The AUDEUR rate jumped this morning in reaction and we would expect trading to be very volatile over the next few days as this crisis plays out.
Australia: After the release of the GDP figure which revealed that the US private sector accounted for 1.3% of this growth in Q3 with the government sector contributing 0.7%, financial markets moved very little with European equity indices up only slightly while the US market finished virtually flat.
The AUD rose from its lows of the day but still traded in a very modest range. On Friday Fitch reaffirmed Australia's AAA credit rating which the other two major rating agencies all agree with making Australia only one of seven countries whose sovereign debt status is the highest rating possible.
This morning there are reports that the RBA may have been accumulating higher levels of foreign exchange reserves in August and September than what has been their habit in the recent past.
It is believed as much as AUD863m has been accumulated recently which is considerably higher than the AUD54m which has been the monthly average over the last two and one half years. This might weigh on the AUD in the short term but we would expect there would be no sharp selloff.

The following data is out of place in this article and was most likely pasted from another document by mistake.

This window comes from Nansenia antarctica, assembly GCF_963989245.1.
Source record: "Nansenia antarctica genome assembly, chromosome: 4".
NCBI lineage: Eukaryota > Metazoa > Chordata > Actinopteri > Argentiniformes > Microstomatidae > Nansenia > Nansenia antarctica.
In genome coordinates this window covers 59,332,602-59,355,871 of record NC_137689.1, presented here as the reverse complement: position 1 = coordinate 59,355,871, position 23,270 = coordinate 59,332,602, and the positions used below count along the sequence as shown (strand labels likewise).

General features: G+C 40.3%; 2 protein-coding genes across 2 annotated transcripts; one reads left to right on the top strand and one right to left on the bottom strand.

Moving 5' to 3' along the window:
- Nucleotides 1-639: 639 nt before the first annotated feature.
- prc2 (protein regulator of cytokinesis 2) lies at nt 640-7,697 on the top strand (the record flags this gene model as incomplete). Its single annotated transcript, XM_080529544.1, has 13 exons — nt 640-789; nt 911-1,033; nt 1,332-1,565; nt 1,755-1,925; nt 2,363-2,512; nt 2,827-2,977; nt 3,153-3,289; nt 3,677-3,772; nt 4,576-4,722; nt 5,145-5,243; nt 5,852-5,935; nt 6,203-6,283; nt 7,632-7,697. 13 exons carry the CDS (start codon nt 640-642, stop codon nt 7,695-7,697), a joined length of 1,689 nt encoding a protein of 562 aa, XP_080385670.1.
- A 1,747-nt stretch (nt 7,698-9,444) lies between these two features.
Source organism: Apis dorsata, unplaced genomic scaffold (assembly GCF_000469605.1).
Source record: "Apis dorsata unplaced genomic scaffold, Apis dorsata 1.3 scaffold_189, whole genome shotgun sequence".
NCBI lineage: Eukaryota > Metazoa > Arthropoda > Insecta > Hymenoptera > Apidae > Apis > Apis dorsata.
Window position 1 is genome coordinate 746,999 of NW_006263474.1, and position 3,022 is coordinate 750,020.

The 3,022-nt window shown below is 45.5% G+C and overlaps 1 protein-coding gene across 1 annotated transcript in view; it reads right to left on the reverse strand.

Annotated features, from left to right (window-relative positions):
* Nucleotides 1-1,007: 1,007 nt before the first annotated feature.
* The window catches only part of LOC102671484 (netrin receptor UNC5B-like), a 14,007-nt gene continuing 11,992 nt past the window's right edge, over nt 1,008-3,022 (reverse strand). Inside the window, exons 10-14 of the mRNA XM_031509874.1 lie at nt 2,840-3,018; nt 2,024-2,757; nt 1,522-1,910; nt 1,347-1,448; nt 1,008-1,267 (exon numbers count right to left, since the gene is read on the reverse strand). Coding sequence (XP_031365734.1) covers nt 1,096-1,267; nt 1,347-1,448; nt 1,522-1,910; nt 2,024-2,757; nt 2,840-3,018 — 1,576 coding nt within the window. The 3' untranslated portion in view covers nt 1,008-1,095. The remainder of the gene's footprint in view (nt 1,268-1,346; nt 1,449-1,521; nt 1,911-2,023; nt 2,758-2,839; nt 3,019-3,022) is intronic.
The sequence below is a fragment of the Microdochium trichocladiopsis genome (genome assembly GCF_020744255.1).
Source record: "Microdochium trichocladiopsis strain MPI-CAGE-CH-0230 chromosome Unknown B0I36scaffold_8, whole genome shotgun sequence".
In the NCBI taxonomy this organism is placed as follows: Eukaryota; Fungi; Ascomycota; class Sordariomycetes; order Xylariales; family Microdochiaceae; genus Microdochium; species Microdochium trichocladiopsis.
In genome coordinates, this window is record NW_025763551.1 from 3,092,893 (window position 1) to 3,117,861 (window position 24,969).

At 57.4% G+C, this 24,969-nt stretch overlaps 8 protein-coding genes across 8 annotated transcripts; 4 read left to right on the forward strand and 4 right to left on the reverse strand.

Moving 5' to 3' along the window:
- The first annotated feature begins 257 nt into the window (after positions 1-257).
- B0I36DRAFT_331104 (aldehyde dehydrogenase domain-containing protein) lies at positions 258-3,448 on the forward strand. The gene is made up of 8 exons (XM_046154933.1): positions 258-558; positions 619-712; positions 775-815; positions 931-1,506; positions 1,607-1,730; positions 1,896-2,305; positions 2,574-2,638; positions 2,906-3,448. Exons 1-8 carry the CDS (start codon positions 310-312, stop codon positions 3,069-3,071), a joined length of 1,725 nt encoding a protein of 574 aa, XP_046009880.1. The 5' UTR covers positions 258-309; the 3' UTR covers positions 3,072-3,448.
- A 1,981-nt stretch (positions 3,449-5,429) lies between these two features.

This week is fairly light for local data releases with new home sales for September scheduled for tomorrow followed by building approvals and private sector growth on Wednesday.
Majors: Markets generally were positive after the release of the US GDP figures for Q3 which was higher than the 1.3% annualised growth rate in Q2.
This relatively good news countered lacklustre corporate earnings from the US in Q3 and the announcement from Spain that their official unemployment rate is now over 25% as the effects of austerity programs hit the economy.
Markets still wait for the country to officially apply for a bailout although this is a game that has been going for a number of
months now. In the US, the University of Michigan forecast consumer confidence survey for October was only slightly lower than last month (82.6 vs. 83.1).
The New York trading floors for the major financial markets are to be closed on Monday due to the potential damage Hurricane Sandy could cause to many areas on the Atlantic coast.
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